Below is a side-by-side of Chaucer’s Middle English and my modern translation:
|God turne us every drem to goode!||God turn us every dream to good!|
|For it is wonder, be the roode,||For it is a marvel, by Christ’s cross,|
|To my wit, what causeth swevenes||To my mind what causes dreams|
|Either on morwes or on evenes,||Either in the mornings or in evenings|
|5||And why the effect folweth of some,||And why some come true,|
|And of some hit shal never come;||And why some do not;|
|Why that is an avisioun||Why that is a vision|
|And why this a revelation,||And why this is a revelation,|
|Why this a drem, why that a sweven,||Why this is one dream, and that another,|
|10||And nought to every man liche even;||And not the same for every man;|
|Why this fantome, why these oracles,||Why this a phantom, why these prophecies,|
(Chaucer ll. 1-11)
Chaucer’s narrator swears by the cross that the cause of dreams is “wonder” to his “wit” (Chaucer ll. 2-3).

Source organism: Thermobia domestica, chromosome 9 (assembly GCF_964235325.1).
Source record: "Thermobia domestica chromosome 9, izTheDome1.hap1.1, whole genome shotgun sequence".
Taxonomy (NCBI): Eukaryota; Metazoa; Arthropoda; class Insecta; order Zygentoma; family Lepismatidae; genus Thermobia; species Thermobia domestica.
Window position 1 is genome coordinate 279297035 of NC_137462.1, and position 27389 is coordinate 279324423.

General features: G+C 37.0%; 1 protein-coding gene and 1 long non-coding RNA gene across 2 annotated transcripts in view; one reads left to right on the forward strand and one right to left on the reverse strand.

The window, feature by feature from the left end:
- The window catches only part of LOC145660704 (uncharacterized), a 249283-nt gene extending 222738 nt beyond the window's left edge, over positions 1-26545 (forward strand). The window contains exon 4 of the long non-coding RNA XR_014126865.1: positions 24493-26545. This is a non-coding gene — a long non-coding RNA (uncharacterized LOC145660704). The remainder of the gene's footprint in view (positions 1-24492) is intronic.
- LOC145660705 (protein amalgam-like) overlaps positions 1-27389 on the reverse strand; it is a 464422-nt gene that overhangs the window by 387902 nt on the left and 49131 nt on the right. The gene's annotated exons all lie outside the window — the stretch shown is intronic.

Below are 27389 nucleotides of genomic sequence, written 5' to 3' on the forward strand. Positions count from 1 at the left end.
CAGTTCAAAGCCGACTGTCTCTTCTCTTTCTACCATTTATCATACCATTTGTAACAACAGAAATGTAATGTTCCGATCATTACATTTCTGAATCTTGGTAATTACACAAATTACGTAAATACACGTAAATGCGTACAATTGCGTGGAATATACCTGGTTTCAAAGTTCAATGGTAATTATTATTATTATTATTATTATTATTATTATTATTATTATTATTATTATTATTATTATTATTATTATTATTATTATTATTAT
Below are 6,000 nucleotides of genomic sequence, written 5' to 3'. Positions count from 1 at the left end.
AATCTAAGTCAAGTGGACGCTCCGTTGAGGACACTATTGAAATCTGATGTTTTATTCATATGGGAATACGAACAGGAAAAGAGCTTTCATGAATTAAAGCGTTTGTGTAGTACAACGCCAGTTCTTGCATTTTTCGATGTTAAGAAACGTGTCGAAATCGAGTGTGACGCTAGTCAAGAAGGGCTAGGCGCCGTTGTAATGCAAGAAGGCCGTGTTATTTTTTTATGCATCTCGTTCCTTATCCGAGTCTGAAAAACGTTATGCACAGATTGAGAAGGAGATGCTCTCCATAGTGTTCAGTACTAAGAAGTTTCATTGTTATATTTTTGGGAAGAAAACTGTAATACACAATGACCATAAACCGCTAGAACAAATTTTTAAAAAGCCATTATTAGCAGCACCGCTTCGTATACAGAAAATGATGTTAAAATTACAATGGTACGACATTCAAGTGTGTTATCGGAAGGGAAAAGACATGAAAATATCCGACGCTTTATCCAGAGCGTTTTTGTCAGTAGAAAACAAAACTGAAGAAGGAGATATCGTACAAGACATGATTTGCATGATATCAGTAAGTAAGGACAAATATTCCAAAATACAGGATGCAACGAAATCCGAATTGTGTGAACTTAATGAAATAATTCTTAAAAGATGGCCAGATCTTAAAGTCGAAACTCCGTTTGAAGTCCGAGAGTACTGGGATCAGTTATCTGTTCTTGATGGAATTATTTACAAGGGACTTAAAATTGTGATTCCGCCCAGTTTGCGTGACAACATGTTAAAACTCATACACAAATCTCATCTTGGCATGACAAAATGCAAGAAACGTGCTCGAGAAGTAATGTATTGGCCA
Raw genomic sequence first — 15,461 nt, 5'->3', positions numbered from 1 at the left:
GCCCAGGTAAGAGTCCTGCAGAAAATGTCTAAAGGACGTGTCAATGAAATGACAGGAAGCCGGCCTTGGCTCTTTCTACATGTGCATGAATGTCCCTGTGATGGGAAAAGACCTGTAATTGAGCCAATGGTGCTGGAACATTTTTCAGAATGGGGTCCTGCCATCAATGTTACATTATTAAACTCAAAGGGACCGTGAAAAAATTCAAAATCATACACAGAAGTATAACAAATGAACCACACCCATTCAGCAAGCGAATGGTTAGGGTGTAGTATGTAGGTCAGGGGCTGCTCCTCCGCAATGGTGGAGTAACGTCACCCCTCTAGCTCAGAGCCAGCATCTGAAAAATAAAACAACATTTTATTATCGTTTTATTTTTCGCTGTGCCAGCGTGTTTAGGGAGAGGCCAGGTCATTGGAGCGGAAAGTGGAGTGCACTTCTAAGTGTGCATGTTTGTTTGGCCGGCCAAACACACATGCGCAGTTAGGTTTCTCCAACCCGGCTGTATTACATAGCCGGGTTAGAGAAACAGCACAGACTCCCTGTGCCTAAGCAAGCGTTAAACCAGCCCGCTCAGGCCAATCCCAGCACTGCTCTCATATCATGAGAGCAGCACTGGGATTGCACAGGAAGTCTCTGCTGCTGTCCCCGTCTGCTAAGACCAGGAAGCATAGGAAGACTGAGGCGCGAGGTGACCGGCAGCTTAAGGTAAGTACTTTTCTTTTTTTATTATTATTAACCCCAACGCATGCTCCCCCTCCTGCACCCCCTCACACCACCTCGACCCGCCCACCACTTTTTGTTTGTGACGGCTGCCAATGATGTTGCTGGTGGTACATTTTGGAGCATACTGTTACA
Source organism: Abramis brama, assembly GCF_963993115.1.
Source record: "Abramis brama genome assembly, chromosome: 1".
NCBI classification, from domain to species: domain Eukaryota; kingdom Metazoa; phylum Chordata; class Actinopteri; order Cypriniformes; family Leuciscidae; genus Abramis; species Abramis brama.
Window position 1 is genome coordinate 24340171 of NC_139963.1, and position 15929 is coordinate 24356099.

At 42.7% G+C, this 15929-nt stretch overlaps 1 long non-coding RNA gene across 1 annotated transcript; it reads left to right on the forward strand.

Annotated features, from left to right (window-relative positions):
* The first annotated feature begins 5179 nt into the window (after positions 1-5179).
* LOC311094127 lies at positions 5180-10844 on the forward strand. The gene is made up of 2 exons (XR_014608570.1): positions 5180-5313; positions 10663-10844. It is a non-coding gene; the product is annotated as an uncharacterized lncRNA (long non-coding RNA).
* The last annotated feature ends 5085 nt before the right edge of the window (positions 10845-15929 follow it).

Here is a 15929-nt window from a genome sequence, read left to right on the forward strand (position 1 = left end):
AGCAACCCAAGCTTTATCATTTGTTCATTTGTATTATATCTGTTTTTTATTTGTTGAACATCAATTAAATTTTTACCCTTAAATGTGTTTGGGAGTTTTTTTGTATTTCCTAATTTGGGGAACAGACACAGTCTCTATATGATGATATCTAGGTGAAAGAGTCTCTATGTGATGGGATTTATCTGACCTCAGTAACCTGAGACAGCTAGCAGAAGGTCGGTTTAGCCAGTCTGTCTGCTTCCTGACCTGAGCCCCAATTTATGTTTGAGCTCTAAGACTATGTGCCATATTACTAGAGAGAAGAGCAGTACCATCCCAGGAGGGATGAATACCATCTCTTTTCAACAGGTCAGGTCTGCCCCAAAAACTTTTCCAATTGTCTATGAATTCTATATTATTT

Finding explanations for the questions that arise out of the human experience and the phenomenon of dreaming is centralized in the narrator’s questions.
It is important to note that during the period in which Geoffrey Chaucer authored this famous work, science and religion were not at odds with one another and therefore these seemingly scientific questions can be asked side by side with the invocation of God.
Lines 2 and 3 may in themselves embody the argument that Chaucer had an interest in cognitive science, in particular dream theory, and may have had an active engagement with the science. In Middle English, he explicitly acknowledges through his narrator that dreams are a source of intrigue. This long reflection on dreams shows that the narrator’s interest is deeper than the basic question of cause.
Purpose, content, process, individuality, and relevance are all focal points for Chaucer’s narrator. As an author, Chaucer is interested in exploring this cognitive phenomenon that all conscious human beings experience through the medium of literature.
Now imagine reading the original handwritten illuminated manuscript in Middle English!